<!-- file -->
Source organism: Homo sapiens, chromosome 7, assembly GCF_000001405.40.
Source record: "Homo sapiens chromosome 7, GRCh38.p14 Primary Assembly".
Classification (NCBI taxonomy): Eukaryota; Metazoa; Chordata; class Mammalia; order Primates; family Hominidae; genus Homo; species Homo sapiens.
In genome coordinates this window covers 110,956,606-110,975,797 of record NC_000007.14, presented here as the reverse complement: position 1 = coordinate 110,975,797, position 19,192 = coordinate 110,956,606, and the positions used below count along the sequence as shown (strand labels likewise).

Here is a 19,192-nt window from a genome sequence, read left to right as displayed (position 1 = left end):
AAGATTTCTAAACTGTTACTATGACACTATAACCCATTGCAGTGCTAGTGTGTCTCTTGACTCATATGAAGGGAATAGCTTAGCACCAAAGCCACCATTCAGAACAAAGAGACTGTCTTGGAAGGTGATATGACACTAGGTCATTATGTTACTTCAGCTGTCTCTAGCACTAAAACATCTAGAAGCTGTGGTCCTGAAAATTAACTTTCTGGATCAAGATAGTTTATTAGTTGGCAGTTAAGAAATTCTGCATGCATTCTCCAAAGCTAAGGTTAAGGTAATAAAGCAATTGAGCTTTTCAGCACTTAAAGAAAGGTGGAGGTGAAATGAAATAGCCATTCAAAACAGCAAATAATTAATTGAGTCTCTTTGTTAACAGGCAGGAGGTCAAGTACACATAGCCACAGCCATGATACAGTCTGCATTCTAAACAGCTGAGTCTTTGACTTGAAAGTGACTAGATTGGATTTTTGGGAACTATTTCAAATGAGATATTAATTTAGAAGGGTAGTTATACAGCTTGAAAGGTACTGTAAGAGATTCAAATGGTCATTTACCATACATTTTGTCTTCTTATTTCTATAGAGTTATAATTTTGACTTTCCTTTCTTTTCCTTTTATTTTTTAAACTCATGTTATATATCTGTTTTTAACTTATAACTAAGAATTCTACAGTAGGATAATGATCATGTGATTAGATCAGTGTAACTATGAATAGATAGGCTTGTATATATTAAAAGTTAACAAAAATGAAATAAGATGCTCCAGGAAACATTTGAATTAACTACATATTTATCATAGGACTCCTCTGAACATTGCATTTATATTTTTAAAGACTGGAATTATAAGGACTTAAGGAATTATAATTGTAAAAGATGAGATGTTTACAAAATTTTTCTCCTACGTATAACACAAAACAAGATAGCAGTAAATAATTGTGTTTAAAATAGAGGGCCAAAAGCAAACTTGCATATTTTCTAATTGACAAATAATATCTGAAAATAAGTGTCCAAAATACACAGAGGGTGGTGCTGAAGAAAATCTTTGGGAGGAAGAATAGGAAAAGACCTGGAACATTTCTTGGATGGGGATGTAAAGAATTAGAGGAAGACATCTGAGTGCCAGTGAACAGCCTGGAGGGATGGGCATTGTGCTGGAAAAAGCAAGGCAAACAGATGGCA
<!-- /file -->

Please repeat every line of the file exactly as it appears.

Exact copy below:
Source organism: Homo sapiens, chromosome 7, assembly GCF_000001405.40.
Source record: "Homo sapiens chromosome 7, GRCh38.p14 Primary Assembly".
Classification (NCBI taxonomy): Eukaryota; Metazoa; Chordata; class Mammalia; order Primates; family Hominidae; genus Homo; species Homo sapiens.
In genome coordinates this window covers 110,956,606-110,975,797 of record NC_000007.14, presented here as the reverse complement: position 1 = coordinate 110,975,797, position 19,192 = coordinate 110,956,606, and the positions used below count along the sequence as shown (strand labels likewise).

Here is a 19,192-nt window from a genome sequence, read left to right as displayed (position 1 = left end):
AAGATTTCTAAACTGTTACTATGACACTATAACCCATTGCAGTGCTAGTGTGTCTCTTGACTCATATGAAGGGAATAGCTTAGCACCAAAGCCACCATTCAGAACAAAGAGACTGTCTTGGAAGGTGATATGACACTAGGTCATTATGTTACTTCAGCTGTCTCTAGCACTAAAACATCTAGAAGCTGTGGTCCTGAAAATTAACTTTCTGGATCAAGATAGTTTATTAGTTGGCAGTTAAGAAATTCTGCATGCATTCTCCAAAGCTAAGGTTAAGGTAATAAAGCAATTGAGCTTTTCAGCACTTAAAGAAAGGTGGAGGTGAAATGAAATAGCCATTCAAAACAGCAAATAATTAATTGAGTCTCTTTGTTAACAGGCAGGAGGTCAAGTACACATAGCCACAGCCATGATACAGTCTGCATTCTAAACAGCTGAGTCTTTGACTTGAAAGTGACTAGATTGGATTTTTGGGAACTATTTCAAATGAGATATTAATTTAGAAGGGTAGTTATACAGCTTGAAAGGTACTGTAAGAGATTCAAATGGTCATTTACCATACATTTTGTCTTCTTATTTCTATAGAGTTATAATTTTGACTTTCCTTTCTTTTCCTTTTATTTTTTAAACTCATGTTATATATCTGTTTTTAACTTATAACTAAGAATTCTACAGTAGGATAATGATCATGTGATTAGATCAGTGTAACTATGAATAGATAGGCTTGTATATATTAAAAGTTAACAAAAATGAAATAAGATGCTCCAGGAAACATTTGAATTAACTACATATTTATCATAGGACTCCTCTGAACATTGCATTTATATTTTTAAAGACTGGAATTATAAGGACTTAAGGAATTATAATTGTAAAAGATGAGATGTTTACAAAATTTTTCTCCTACGTATAACACAAAACAAGATAGCAGTAAATAATTGTGTTTAAAATAGAGGGCCAAAAGCAAACTTGCATATTTTCTAATTGACAAATAATATCTGAAAATAAGTGTCCAAAATACACAGAGGGTGGTGCTGAAGAAAATCTTTGGGAGGAAGAATAGGAAAAGACCTGGAACATTTCTTGGATGGGGATGTAAAGAATTAGAGGAAGACATCTGAGTGCCAGTGAACAGCCTGGAGGGATGGGCATTGTGCTGGAAAAAGCAAGGCAAACAGATGGCA